“It helped changed laws in the U.S,” García declared. “The ideas came from a neighborhood that people didn’t think much of. A lot of youth gangs in other cities also wanted to learn from us. It was a youth movement we created. If you can do it, we can do it. Ideas got spread out and carried out by thousands across the country and in Puerto Rico.”
When the McClellan Committee (1957-1960) — a Senate committee set up to probe labor-management relations — questioned people who donated money to the Real Great Society, however, it interfered with their fundraising and organizing. They still garnered some funds, but they were operating on a shoestring. They changed their name to CHARAS, using the first letter of each of the organizers’ first names: Chino, Humberto (Crespo), Angelo (González), Roy (Battiste), (Moses) Anthony (Figueroa) and Salvador (Becker).
“We later found out that in India ‘charas’ means ‘marijuana,'” García quipped. “We had nothing to do with weed.”
Working-class people still live in this neighborhood — Latinos, Blacks, poor whites and others — because of the housing-movement groups that were created throughout the years, García explained.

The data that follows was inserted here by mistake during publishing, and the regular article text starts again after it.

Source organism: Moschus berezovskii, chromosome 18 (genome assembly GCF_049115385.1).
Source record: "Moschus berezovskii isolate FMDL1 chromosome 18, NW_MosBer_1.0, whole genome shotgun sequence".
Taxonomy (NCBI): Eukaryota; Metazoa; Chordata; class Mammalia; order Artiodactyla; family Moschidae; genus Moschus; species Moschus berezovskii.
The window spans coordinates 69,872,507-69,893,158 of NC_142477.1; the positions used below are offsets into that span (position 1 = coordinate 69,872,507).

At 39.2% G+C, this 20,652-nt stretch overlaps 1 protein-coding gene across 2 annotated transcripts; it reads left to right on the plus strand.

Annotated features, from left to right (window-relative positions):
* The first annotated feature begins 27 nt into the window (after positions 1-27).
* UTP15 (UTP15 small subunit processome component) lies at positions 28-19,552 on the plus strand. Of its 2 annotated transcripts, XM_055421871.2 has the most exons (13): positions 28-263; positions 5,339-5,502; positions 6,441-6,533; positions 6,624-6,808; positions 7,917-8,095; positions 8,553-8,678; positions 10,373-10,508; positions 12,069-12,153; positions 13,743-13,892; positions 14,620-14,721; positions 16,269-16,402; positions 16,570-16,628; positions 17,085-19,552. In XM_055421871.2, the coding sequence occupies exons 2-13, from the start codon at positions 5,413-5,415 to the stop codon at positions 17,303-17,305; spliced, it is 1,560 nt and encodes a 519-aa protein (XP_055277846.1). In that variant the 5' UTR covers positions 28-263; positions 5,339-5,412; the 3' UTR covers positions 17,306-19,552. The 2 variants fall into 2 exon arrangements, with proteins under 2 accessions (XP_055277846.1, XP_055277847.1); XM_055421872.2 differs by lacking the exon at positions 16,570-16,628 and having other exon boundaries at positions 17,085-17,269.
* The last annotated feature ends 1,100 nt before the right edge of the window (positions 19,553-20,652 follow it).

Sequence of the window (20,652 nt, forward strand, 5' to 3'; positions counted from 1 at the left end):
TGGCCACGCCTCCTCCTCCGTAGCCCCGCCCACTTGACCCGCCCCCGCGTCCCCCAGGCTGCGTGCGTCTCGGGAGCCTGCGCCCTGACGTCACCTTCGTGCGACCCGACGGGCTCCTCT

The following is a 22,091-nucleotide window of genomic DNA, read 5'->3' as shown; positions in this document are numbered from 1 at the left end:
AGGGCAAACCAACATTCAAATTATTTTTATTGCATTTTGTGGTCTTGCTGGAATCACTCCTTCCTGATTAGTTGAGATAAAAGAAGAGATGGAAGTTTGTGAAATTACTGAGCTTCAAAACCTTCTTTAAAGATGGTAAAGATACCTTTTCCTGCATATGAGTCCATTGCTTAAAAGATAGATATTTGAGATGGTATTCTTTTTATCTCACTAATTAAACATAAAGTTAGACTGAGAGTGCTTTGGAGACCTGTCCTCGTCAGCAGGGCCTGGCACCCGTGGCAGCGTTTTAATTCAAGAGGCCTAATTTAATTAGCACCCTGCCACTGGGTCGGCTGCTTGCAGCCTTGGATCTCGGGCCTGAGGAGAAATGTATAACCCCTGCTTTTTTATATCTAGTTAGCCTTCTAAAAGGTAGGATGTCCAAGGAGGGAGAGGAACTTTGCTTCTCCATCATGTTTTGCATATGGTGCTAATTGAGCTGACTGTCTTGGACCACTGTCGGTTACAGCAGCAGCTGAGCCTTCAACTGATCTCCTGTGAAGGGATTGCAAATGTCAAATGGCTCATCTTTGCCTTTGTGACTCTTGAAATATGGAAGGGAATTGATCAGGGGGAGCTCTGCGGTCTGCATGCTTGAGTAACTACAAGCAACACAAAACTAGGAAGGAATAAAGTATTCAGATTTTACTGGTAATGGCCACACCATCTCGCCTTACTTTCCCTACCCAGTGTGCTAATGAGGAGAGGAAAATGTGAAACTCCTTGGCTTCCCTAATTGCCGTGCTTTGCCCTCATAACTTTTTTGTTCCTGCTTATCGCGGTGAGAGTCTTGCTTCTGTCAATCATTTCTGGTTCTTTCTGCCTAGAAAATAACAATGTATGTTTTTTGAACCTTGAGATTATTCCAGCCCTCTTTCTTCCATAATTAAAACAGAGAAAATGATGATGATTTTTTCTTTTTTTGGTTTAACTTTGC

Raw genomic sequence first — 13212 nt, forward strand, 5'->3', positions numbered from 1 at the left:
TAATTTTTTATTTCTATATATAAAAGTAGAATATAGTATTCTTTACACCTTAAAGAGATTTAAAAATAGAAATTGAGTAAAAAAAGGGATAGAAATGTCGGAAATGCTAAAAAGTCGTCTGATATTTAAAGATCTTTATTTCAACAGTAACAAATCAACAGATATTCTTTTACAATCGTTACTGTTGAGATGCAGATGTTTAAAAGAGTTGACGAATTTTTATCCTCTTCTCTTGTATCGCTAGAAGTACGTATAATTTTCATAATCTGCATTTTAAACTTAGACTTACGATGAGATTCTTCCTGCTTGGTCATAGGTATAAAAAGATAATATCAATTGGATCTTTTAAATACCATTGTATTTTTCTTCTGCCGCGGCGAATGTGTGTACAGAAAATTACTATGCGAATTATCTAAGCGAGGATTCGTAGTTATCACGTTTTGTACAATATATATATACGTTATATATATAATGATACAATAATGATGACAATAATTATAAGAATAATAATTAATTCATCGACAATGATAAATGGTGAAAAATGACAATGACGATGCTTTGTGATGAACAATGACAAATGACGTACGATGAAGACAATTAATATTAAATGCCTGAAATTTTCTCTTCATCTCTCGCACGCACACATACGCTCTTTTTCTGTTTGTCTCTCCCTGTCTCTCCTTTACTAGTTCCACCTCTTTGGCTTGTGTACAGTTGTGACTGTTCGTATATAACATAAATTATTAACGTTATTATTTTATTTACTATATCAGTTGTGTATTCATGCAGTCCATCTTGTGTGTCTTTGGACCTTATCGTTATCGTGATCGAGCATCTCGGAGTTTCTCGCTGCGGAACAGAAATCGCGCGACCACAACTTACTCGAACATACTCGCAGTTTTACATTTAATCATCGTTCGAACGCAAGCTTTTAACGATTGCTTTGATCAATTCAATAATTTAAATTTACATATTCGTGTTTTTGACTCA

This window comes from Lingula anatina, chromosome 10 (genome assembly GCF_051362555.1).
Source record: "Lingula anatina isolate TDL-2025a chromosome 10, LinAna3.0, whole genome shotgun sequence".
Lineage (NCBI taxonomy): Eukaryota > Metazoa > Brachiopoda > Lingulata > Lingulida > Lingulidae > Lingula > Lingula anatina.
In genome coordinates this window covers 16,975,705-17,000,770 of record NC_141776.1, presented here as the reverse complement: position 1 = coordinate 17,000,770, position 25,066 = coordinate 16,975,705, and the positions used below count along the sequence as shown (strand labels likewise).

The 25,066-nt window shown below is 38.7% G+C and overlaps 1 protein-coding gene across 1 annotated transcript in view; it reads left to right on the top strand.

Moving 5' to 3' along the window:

“We started putting pressure on the government to save some of this land, and we succeeded, like the buildings across the street [from La Sala],” he said.
Pentecost interjected that she discovered a book, “CHARAS, The Improbable Dome Builders” (originally published in 1973; republished 2017), by Syeus Mottel, when she was at the National Building Museum in Washington, D.C., a few years ago, and passed it around. The book tells the story of how García’s crew broke ground to construct a geodesic dome on a vacant lot after meeting with Buckminster Fuller.
García mentioned that they were the first group to open public green space — at E. Ninth Street and Avenue C — on the Lower East Side, in 1976.
“We took the biggest lot that was empty at that time, called it La Plaza Cultural…” he said.
After Armando Perez, CHARAS’s artistic director, was murdered in Queens in 1999 at age 51, the garden was renamed La Plaza Cultural de Armando Perez in his honor.
“Armando was a very strong leader,” García recalled of Perez, who was also a Democratic district leader.
In fact, Liz Christy Community Garden, on Houston Street between Bowery and Second Avenue, founded in 1973, was the first community garden in New York City. The late Liz Christy herself gave García a willow tree, which he said is still thriving in La Plaza.
In 1979, Charas moved into the derelict old P.S. 64, at 605 E. Ninth St., between Avenues B and C, just down the block from La Plaza. They renovated and operated the the place until 2001, when the new owner, Gregg Singer, evicted them. Singer had bought the building for $3.15 million at city auction in 1998.
Two decades later, the former school building remains abandoned and is deteriorating. CHARAS is hopeful that the new administration will return it to them.
Pentecost quipped that while García was with the youth gangs, she was with the “art gang.”